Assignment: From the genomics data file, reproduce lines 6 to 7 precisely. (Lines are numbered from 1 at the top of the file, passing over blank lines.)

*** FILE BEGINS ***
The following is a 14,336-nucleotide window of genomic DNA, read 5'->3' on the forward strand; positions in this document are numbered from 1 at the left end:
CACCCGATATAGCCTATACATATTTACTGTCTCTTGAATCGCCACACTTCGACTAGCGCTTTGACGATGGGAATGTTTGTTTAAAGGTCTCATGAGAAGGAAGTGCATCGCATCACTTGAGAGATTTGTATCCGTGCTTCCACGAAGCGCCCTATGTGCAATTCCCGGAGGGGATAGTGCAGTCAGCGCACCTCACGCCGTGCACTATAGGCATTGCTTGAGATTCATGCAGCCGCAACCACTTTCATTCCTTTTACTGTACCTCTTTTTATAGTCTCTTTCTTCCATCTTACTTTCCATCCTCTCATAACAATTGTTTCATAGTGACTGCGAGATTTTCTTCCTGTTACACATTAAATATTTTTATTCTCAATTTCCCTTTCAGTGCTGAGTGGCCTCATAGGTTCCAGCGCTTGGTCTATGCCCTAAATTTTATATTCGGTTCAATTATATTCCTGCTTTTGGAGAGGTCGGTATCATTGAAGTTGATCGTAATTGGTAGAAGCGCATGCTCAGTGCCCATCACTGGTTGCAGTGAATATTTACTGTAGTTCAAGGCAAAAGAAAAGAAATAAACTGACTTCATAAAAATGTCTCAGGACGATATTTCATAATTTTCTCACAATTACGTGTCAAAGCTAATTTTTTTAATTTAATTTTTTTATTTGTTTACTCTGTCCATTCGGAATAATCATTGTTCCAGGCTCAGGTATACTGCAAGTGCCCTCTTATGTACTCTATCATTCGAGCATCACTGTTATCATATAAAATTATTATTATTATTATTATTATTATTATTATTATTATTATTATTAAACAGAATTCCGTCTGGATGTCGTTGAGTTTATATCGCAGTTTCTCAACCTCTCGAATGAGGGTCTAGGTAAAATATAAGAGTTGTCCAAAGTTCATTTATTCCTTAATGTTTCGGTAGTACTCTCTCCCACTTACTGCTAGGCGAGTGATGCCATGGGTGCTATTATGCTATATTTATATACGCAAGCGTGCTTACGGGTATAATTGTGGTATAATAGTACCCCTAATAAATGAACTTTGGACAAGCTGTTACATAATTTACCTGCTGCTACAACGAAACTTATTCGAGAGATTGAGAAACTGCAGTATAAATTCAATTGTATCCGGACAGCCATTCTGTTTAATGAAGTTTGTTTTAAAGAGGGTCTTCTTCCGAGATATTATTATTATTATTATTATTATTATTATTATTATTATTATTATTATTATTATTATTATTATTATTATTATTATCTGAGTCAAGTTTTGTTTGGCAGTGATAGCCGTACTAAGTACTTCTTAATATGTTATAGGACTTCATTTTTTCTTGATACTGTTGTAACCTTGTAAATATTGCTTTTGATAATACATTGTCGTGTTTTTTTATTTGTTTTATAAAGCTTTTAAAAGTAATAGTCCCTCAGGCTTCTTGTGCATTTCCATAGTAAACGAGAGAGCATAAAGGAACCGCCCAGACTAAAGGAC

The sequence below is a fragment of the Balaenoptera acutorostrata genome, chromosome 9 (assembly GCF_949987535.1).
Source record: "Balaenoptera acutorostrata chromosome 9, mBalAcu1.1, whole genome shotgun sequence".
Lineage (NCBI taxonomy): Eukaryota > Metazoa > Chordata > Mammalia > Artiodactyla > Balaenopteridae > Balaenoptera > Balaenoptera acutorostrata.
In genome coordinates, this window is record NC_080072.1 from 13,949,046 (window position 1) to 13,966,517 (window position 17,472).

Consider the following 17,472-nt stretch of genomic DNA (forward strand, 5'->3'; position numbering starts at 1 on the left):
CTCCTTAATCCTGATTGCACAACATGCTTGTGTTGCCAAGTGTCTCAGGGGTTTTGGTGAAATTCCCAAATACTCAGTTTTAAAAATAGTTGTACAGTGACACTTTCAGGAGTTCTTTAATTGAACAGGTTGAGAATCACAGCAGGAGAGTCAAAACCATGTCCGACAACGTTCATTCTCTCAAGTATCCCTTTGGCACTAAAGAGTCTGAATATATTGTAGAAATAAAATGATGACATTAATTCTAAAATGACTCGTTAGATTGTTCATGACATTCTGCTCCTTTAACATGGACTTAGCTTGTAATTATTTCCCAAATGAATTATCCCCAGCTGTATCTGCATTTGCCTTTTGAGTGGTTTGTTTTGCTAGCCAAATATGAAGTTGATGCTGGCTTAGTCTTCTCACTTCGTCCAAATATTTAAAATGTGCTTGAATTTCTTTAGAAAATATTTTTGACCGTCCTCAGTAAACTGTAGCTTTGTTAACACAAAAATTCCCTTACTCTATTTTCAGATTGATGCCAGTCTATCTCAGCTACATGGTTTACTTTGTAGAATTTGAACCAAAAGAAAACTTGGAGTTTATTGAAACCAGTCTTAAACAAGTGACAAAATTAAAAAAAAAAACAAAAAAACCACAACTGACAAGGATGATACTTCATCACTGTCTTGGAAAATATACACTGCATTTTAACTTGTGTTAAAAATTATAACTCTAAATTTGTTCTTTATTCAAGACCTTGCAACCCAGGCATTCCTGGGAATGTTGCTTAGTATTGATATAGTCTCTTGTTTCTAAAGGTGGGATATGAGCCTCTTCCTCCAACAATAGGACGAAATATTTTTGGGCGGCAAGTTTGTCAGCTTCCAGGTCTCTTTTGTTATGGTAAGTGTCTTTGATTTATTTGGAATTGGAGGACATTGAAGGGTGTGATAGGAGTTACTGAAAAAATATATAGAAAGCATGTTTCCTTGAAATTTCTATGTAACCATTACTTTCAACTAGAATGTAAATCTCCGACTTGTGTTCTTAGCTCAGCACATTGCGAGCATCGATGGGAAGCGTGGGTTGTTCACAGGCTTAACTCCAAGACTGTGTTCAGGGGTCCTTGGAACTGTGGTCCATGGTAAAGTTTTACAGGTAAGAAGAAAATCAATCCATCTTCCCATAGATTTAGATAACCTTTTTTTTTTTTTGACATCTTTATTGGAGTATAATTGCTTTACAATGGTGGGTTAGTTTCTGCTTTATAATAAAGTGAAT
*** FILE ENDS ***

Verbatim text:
In genome coordinates, this window is record NC_080072.1 from 13,949,046 (window position 1) to 13,966,517 (window position 17,472).

Consider the following 17,472-nt stretch of genomic DNA (forward strand, 5'->3'; position numbering starts at 1 on the left):